This common task is the bread-and-butter of video manipulation. Once you have cut an object out of your video, you can swap the background, display text behind it, or even selectively apply visual effects to the region.
Most tools for rotoscoping require painstaking frame-by-frame edits by manually highlighting the border of objects. With Runway, you can create professional masks and cut object from videos with just a few clicks. Here are the steps to get started...
Open Green Screen by clicking on Video Tools under the media sidebar. Now select an asset by opening the Assets sidebar. All of your exports from other Runway tools appear here. If you want to use an asset from your computer or external software, you can simply drag and drop onto the interface to get started.
Our tool is designed to track individual objects throughout a scene. If you have lots of footage to cut, it's best to trim into clips with relatively consistent camera angles and lighting conditions, and then edit each one with Green Screen individually. If you want to track two separate objects in the same video, we recommend you use Green Screen twice to track them separately.
To start off the process, seek to an initial frame which contains the desired object in clear view. Then click on the object in frame to create your initial mask.
The toolbar above the timeline allows you to switch between Include clicks which expand the mask to the clicked location and Exclude clicks which retract the mask. You can also swap between Foreground and Background to see what the masked object looks like.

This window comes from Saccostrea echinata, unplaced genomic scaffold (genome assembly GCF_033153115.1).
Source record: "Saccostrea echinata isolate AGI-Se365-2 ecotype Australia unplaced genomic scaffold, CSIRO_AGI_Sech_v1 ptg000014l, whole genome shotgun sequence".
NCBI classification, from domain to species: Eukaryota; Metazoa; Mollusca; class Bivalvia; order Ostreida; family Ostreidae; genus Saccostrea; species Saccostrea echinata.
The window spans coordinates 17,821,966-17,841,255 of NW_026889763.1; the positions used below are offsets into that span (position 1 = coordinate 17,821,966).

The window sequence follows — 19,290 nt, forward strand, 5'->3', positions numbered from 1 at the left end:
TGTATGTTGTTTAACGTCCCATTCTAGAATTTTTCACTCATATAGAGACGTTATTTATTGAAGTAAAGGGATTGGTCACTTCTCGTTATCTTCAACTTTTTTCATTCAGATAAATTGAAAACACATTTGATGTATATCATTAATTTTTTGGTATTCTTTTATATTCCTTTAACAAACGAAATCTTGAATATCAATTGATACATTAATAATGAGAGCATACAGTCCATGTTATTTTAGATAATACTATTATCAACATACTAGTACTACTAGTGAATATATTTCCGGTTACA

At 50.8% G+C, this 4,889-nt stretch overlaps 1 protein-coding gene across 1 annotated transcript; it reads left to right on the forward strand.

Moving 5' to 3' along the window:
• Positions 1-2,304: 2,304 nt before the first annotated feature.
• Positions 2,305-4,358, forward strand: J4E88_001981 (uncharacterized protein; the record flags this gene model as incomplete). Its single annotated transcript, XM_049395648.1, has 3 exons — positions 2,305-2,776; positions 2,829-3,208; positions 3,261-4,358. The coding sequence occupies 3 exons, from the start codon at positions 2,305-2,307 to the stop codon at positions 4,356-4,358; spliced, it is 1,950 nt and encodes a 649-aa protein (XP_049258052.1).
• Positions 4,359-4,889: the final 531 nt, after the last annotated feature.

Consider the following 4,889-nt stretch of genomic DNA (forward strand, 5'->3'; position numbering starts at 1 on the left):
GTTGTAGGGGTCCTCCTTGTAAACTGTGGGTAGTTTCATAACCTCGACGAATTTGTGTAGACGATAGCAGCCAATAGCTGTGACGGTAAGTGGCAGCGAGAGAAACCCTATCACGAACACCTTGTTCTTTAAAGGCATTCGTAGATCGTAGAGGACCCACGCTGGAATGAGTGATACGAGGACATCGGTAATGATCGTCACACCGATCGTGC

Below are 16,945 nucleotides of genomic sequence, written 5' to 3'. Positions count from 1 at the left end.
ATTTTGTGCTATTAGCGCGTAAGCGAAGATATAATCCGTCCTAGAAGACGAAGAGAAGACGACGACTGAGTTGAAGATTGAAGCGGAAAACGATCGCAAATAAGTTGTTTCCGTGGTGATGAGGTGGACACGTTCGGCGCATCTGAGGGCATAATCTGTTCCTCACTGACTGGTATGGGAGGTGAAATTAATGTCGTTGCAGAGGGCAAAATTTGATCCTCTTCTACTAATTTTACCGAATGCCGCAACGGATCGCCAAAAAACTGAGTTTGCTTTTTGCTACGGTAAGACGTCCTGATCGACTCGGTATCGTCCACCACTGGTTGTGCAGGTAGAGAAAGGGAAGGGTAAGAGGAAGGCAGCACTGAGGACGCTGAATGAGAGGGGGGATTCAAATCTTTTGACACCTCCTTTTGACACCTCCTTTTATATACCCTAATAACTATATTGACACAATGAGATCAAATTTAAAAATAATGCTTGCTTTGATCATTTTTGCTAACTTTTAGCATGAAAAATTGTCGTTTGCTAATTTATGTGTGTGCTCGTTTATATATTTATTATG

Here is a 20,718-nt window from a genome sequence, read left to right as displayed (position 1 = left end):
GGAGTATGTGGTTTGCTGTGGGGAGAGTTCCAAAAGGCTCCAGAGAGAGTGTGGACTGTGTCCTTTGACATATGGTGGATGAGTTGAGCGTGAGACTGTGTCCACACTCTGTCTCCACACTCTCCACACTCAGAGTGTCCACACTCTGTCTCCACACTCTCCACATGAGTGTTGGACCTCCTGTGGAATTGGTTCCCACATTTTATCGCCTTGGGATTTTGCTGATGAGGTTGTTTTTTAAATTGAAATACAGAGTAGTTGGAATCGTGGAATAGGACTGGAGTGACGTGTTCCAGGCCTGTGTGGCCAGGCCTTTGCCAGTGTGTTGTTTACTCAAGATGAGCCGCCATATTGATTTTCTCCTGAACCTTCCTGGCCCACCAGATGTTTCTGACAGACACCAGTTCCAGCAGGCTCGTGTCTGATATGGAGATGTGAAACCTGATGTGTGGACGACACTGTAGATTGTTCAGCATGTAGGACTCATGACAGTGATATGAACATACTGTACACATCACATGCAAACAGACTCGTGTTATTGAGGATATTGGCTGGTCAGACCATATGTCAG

Now that you have an initial mask, you can click Preview to see the expected result if you were to propagate the mask to the rest of the video. You can also click on the timeline or use the arrow keys to check the results on a frame-by-frame basis.
You'll notice that there are regions of video where masking can be improved. The goal is to create a set of keyframes from which Green Screen can estimate the mask for the whole video. A new keyframe is usually neded when the target apperance changes (e.g. a body part appears for the first time, the subject moves to a different background, or lighting conditions vary).
Now you rinse-and-repeat, creating keyframes where the current results are lacking, and then previewing the updated results. Depending on the amount of movement and background complexity, Green Screen may need just a pair of keyframes for the entire clip, or it may require one keyframe every few seconds.
Once you're satisfied with the mask, click Export to output a video file. You can change the name of the video, and select a chroma-key background.
The output will appear in your Assets, from which you can export the file into other software to add visual effects.
Using our exported file in any video editor or compositor is quite easy. Here we use iMovie, but similar effects can be achieved with most video software.
First, place the desired text on top of your source video. Then, import the output from Green Screen into iMovie and place it on top of the desired text. By applying a the green-screen effect, as shown here you can overlay just the subject on top of the text.
Congratulations, you've just done your first Green Screen!
If you have any questions or feedback, let us know! We can't wait to see what you create.